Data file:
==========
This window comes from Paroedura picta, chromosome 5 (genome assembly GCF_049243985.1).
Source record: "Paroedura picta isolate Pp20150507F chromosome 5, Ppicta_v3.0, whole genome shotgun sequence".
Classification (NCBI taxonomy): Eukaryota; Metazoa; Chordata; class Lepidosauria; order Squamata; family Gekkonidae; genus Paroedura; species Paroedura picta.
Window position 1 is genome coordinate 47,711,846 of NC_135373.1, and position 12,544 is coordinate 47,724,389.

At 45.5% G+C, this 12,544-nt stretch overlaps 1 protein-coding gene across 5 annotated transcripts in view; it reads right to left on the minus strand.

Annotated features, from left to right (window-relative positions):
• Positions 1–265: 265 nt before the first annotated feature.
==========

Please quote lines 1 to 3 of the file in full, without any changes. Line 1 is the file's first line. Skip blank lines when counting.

This window comes from Paroedura picta, chromosome 5 (genome assembly GCF_049243985.1).
Source record: "Paroedura picta isolate Pp20150507F chromosome 5, Ppicta_v3.0, whole genome shotgun sequence".
Classification (NCBI taxonomy): Eukaryota; Metazoa; Chordata; class Lepidosauria; order Squamata; family Gekkonidae; genus Paroedura; species Paroedura picta.